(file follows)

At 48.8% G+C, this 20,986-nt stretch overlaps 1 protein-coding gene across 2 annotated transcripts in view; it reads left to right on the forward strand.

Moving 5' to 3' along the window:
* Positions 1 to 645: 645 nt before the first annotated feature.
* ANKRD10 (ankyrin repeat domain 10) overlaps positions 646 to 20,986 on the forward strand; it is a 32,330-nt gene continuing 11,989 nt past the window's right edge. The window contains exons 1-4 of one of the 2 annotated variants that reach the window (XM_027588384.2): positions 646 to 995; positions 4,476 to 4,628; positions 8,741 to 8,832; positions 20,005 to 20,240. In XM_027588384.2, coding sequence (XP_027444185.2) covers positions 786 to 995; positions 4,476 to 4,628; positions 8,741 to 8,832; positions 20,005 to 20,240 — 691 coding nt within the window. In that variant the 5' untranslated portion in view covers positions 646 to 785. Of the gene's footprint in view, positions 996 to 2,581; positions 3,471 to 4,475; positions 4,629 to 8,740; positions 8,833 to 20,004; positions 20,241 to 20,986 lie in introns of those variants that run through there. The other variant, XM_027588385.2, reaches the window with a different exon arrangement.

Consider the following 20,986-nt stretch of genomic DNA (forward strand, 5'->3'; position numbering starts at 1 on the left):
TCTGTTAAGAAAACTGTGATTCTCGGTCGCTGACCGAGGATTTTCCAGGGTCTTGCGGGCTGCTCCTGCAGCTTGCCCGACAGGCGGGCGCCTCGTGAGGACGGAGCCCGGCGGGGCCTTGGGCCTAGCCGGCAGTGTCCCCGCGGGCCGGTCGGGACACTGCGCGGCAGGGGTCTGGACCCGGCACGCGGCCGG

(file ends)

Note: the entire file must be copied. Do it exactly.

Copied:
At 48.8% G+C, this 20,986-nt stretch overlaps 1 protein-coding gene across 2 annotated transcripts in view; it reads left to right on the forward strand.

Moving 5' to 3' along the window:
* Positions 1 to 645: 645 nt before the first annotated feature.
* ANKRD10 (ankyrin repeat domain 10) overlaps positions 646 to 20,986 on the forward strand; it is a 32,330-nt gene continuing 11,989 nt past the window's right edge. The window contains exons 1-4 of one of the 2 annotated variants that reach the window (XM_027588384.2): positions 646 to 995; positions 4,476 to 4,628; positions 8,741 to 8,832; positions 20,005 to 20,240. In XM_027588384.2, coding sequence (XP_027444185.2) covers positions 786 to 995; positions 4,476 to 4,628; positions 8,741 to 8,832; positions 20,005 to 20,240 — 691 coding nt within the window. In that variant the 5' untranslated portion in view covers positions 646 to 785. Of the gene's footprint in view, positions 996 to 2,581; positions 3,471 to 4,475; positions 4,629 to 8,740; positions 8,833 to 20,004; positions 20,241 to 20,986 lie in introns of those variants that run through there. The other variant, XM_027588385.2, reaches the window with a different exon arrangement.

Consider the following 20,986-nt stretch of genomic DNA (forward strand, 5'->3'; position numbering starts at 1 on the left):
TCTGTTAAGAAAACTGTGATTCTCGGTCGCTGACCGAGGATTTTCCAGGGTCTTGCGGGCTGCTCCTGCAGCTTGCCCGACAGGCGGGCGCCTCGTGAGGACGGAGCCCGGCGGGGCCTTGGGCCTAGCCGGCAGTGTCCCCGCGGGCCGGTCGGGACACTGCGCGGCAGGGGTCTGGACCCGGCACGCGGCCGG